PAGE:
Home | Ship Stats | Wreck Site | Historical Background
Vessel Type: Tanker
Length: 554.0 feet Breadth: 75.0 feet
Gross Tonnage: 14,054 Cargo: 135,000 barrels of Bunker C fuel oil
Built: 1921, Newport News Shipbuilding, Newport News, Virginia
Hull Number: 261 Port of Registry: Wilmington, Delaware.
Owner: Standard Oil Co., New Jersey
Lloyd's Register Details: Vessel had eight cargo tanks divided port and starboard by an oil-tight centerline bulkhead,
Stream reciprocating engine/ 2 propellers/ 10 knots
Former Names: None
Date Lost: June 28, 1942
Sunk By: U-701 Survivors: 50 of 50 survived (0 dead)
Data Collected on Site: NOAA has collected historical data on the William Rockefeller, but the shipwreck site has not been located.
Significance: Casualty of World War II's Battle of the Atlantic
The site of William Rockefeller has not been located in any official capacity. The location, according to reports, possibly suggests the vessel sank in deep water, making it difficult to locate.
|William Rockefeller, date and location unknown. Click here for a larger image. Photo: Courtesy of The Mariners' Museum|
|William Rockefeller, date and location unknown. Click here for a larger image. Photo: Courtesy of The Mariners' Museum |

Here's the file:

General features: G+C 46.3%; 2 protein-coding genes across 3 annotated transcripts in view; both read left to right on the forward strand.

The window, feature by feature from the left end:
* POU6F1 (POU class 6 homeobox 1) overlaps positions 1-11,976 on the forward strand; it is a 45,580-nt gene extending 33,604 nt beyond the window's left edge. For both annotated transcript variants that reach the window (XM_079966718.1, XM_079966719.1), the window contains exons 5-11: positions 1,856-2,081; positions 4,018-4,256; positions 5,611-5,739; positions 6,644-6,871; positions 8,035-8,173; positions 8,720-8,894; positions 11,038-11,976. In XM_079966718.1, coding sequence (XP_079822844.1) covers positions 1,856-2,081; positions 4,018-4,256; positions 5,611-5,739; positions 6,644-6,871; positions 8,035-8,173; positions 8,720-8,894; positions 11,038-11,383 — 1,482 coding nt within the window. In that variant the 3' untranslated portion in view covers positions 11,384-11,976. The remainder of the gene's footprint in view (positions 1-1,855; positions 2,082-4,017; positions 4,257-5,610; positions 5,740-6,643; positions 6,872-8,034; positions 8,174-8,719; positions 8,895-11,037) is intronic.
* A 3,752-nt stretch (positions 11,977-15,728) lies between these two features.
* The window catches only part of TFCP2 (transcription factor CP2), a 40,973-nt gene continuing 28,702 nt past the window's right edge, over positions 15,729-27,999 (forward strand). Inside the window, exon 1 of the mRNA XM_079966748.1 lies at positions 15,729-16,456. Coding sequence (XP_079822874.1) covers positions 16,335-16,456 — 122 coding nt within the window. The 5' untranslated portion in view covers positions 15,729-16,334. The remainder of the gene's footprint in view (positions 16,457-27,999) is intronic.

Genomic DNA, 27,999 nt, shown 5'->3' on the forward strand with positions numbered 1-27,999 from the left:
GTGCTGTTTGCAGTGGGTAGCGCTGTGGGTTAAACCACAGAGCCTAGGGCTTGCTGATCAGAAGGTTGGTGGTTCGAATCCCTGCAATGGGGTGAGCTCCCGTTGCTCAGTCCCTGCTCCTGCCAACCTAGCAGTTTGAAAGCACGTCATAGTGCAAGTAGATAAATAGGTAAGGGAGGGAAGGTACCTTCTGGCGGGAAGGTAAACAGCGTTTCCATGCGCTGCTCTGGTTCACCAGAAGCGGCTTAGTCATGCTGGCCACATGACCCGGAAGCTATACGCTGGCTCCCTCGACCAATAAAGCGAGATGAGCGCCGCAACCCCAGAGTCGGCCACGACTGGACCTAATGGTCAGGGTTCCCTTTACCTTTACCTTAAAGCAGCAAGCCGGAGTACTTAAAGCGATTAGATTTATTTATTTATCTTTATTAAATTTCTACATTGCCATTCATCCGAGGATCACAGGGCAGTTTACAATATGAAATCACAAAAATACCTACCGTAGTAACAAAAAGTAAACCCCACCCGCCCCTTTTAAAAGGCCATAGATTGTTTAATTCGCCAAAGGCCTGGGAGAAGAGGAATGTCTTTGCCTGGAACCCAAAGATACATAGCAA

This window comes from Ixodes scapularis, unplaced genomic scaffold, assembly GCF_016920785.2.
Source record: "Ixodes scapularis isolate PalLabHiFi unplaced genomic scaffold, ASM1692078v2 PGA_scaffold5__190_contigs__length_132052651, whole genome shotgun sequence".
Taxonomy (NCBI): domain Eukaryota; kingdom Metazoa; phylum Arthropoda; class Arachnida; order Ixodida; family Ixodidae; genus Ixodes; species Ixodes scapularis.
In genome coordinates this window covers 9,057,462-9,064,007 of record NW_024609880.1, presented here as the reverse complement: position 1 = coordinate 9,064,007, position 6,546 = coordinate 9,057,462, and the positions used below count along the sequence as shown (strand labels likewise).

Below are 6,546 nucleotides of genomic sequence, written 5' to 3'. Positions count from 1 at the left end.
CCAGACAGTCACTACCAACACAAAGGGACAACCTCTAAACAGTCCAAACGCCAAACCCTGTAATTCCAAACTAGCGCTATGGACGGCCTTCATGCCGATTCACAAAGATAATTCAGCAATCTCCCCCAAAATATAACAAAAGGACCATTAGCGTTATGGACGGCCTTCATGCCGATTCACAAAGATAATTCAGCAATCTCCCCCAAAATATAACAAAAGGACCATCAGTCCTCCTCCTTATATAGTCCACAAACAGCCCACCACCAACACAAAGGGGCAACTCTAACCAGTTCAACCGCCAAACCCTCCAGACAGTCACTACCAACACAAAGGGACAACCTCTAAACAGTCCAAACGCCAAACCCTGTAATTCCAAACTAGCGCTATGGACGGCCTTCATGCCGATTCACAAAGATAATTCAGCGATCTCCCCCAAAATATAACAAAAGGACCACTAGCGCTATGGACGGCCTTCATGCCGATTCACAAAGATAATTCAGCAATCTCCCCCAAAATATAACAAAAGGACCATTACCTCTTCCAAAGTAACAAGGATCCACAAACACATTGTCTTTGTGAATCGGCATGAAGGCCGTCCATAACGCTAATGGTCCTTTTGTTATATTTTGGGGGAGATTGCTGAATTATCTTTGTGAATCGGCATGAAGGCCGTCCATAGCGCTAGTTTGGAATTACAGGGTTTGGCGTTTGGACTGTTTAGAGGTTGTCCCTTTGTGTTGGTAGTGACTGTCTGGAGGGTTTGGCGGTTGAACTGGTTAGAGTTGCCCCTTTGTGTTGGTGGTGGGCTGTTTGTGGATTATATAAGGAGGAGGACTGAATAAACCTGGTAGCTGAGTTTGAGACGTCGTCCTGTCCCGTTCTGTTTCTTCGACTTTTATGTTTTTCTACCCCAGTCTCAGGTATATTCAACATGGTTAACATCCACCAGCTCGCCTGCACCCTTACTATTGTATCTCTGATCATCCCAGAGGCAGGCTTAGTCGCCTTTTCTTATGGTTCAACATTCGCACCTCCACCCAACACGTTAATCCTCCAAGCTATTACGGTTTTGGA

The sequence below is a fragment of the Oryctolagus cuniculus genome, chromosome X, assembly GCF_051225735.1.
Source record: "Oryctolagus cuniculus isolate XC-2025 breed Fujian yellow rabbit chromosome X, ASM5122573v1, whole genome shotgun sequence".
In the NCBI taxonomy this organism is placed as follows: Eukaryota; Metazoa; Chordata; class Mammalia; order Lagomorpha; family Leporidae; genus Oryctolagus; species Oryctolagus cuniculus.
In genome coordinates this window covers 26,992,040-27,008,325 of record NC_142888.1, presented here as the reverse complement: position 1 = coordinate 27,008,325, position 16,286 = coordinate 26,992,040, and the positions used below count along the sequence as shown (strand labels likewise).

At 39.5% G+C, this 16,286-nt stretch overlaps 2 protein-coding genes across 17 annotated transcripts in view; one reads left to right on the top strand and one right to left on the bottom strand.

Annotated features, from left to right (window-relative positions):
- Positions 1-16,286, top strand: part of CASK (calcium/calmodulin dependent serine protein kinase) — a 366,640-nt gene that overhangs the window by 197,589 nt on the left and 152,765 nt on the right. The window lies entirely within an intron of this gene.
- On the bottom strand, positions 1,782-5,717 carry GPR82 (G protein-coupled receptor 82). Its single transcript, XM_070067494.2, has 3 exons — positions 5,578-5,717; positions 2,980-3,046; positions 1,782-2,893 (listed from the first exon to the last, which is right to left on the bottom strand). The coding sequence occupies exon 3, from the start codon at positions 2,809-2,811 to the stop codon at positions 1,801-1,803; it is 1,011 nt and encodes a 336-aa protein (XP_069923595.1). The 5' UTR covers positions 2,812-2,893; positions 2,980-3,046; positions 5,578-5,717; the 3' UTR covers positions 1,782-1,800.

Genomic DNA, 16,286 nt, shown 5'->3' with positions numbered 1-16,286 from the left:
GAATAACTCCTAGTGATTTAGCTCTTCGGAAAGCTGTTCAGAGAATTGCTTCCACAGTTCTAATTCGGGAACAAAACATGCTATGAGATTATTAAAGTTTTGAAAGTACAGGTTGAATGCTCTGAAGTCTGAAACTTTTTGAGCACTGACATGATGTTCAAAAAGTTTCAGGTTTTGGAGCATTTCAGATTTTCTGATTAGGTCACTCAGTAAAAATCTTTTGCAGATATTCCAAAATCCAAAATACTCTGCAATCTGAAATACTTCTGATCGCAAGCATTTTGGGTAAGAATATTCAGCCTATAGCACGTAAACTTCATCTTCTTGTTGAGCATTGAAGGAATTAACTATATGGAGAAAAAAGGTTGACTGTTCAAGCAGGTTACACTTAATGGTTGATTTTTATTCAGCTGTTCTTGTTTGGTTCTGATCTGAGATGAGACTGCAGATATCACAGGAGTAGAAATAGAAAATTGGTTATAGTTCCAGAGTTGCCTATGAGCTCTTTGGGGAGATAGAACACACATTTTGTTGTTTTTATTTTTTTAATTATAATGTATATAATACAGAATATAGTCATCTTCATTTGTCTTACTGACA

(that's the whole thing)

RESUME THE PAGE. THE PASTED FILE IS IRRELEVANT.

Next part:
By 1921, private shipping interests had been placing orders for bigger and better tankers on a steadily increasing scale. The Standard Oil Company of New Jersey, owner of the largest tanker fleet under private control at that time, further enlarged their fleet with the construction of eleven new tankers, including two of the largest tankers in the world in 1921, William Rockefeller and John D. Archbold. The tanker steamship, William Rockefeller, was the last in the series of tankers built for the Standard Oil Company, launching on October 21, 1921. The tanker went into service on November 10, 1921, and operated for nearly two decades transporting crude oil between Mexico and the eastern seaboard.
On June 27, 1942, William Rockefeller, carrying a cargo of 135,000 barrels of oil from Aruba bound for New York City, approached the North Carolina shoals and sought harbor in the protected anchorage of Ocracoke Inlet. Upon leaving the next morning, two Coast Guard cutters and three patrol planes escorted the tanker out of the inlet. Unbeknownst to Rockefeller, U-701 was patrolling around Cape Hatteras as it underwent some minor repairs. As the unsuspecting tanker approached Hatteras, U-701 reported hearing "heavy engine noise." U-701's captain raised the periscope and saw Rockefeller, the perfect prey.
It was midday on June 28, 1942, when U-701 fired two torpedoes at the approaching tanker. One torpedo hit the vessel amidships on the port side ripping a 20-foot hole in the side of the ship, spraying part of the tanker's cargo of oil over the back half of the ship. The pump room and the #5 tank instantly flooded, and fire spread across the ship. The crew panicked and abandoned ship without orders, and the captain joined the frightened crew in the lifeboats. As Rockefeller burned fiercely amidships, the captain noticed that the ship did not settle lower in the water, and it remained on a level keel; however, the men needed urgent medical attention. The U.S. Coast Guard vessel USS CG-470 rescued the entire crew of 50 and took them back to Ocracoke Harbor. After drifting for nearly 12 hours, the tanker sank.
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